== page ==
Tuesday, August 20, 2013

History of Kitaro, #4

Any mistakes in the translation are mine and mine alone. All rights to the translation belong to Curtis H. Hoffmann. Please do not reproduce without permission. All images used here for review purposes only.

Rental Book Era, Part 3 - "Kitaro Night Stories"
Looking into the future with the true essence of yokai?

Sanyo Publishing's "Kitaro Night Stories" started up while Izumi Book's "Kitaro" continued its serialization. It's unusual for a story to keep running after a change in publishers, but maybe it was because this was still the age of rental books. At any rate, "Kitaro" was the work that Shigeru Mizuki really wanted to draw, and Sanyo's president, Katsuichi Nagai, rated it pretty highly. Izumi was located near Sanyo, and when Mizuki exited the first company, he went immediately to the second and said "here, please take this". Since he really needed the money, and he'd be allowed to draw "Kitaro" as he liked, it was a case of killing two birds with one stone.

"Kitaro #1" came out as a rental book tankoubon (collection), and was a long 176 pages. Chapter 1 was subtitled "Kyuuketsuki to Nekomusume" (The Vampire and Neko Musume). It was a perfect match of a view of modern society woven in with the introduction of Neko (Sleeping Child) and the presence of Nise-Kitaro (Fake Kitaro). In the story, Nezumi Otoko schemes to have Neko Musume shape-shift into a cat-girl in front of human witnesses so that she and Nise-Kitaro will then attempt suicide. The story is tightly organized, and Mizuki is obviously having fun drawing what he likes.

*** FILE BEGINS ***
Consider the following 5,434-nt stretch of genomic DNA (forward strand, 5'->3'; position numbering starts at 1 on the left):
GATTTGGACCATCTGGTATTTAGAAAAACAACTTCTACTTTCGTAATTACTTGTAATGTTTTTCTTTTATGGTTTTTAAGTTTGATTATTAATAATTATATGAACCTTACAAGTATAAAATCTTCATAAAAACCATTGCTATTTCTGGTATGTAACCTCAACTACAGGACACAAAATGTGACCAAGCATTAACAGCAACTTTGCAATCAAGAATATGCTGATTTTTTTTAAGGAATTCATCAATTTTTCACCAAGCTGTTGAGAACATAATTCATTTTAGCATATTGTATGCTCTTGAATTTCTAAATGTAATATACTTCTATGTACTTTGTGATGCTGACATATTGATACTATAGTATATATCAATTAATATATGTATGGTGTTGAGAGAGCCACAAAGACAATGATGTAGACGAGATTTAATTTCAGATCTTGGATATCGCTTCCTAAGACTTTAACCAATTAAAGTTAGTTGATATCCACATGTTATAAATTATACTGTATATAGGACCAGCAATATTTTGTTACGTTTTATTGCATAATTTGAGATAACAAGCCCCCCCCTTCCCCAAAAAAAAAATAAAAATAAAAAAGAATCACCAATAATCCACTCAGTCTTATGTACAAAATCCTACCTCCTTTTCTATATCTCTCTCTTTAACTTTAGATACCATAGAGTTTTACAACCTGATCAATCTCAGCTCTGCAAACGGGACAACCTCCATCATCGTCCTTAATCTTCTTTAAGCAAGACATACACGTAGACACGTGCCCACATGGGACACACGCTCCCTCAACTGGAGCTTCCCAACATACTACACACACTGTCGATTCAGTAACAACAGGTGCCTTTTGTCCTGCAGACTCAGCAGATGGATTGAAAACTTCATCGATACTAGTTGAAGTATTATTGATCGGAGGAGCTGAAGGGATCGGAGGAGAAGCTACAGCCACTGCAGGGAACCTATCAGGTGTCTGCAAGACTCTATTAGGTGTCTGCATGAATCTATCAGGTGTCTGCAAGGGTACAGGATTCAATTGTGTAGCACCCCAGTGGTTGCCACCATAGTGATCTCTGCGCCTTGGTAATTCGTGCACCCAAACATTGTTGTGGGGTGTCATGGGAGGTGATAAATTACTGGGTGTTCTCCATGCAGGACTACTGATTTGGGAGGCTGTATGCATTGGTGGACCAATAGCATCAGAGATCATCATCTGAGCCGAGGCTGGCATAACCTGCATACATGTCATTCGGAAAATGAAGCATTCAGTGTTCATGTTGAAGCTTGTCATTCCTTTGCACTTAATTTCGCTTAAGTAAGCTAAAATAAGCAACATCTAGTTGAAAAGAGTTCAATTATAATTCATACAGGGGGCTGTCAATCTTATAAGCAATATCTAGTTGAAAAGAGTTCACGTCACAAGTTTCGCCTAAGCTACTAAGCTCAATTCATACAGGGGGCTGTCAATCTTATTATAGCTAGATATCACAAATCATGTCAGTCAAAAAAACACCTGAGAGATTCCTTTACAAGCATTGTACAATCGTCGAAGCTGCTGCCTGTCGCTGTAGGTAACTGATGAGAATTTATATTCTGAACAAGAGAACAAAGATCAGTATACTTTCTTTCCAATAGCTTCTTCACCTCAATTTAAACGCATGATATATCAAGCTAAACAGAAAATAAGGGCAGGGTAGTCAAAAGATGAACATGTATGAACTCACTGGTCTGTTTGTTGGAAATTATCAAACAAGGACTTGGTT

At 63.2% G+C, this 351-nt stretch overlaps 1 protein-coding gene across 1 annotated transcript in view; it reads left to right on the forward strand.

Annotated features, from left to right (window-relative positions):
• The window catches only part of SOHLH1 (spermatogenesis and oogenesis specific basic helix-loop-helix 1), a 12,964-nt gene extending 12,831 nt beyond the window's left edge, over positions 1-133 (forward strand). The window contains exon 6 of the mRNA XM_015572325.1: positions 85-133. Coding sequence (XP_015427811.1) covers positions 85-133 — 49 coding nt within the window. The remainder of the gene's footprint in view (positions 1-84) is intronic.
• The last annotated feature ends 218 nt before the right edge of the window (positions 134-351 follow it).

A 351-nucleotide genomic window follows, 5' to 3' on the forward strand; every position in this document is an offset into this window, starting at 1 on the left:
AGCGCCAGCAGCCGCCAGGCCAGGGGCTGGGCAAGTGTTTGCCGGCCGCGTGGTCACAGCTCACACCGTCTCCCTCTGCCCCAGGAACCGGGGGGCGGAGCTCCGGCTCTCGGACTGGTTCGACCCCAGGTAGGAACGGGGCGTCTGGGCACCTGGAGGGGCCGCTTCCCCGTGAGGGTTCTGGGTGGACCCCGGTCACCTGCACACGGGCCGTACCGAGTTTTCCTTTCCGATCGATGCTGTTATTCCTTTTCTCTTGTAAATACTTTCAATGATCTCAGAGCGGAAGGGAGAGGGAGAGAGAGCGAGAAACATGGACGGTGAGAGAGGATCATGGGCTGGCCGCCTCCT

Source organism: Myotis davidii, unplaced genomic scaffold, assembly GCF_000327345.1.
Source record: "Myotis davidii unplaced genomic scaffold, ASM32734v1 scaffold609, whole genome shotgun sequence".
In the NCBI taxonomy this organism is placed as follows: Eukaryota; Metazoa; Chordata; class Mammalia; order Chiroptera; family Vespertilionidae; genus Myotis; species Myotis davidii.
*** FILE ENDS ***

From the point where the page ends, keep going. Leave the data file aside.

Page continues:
The subtitle was actually misprinted. Originally, the kanji for "demon" was supposed to be for "tree". ("Demon" and "tree" are both pronounced "ki", so phonetically each title would have sounded the same, but the meaning turned from "Blood-sucking Tree" to "Blood-sucking Demon", or "Vampire".) In the story, there's the line, "If you find a blood sucking tree and raise it in your house, then strange things start happening, you'll know you've crossed the line between the world of logic, and the world of insanity". This is the essence of Mizuki's view of yokai. It's not that you can understand or not understand something, but that there are many pockets of "the world we can not understand" scattered around our normal world. In "a world we don't understand", there will be yokai.  Conversely, if there aren't any yokai, then maybe our logic will work at that time.

Within the story, Nezumi Otoko steals the Chanchanko (Kitaro's yellow and black striped magical vest) and gives it to Nise-Kitaro, saying that with TV and movies becoming so popular, maybe they'll start making money soon. Was this a prediction of Kitaro's popularity as an anime starting up 8 years later and continuing on into the present?

Next time, the Rental Book Era, Part 4 - "Kitaro Night Stories #2 and #3"

[Bottom right picture] "Kitaro Night Stories #1" (1960)
The cover has written on it "A new work" plus "Volume 1". This time, the Kitaro that appears on the cover isn't as macabre and gloomy.

[Bottom left picture]
In this volume, Kitaro goes to elementary school. But, he smokes cigarettes, and his character as a supporter of the righteous is still far off. Ne-ko (Sleeping Girl, AKA: Neko Musume) makes her appearance here as one of Kitaro's classmates.)

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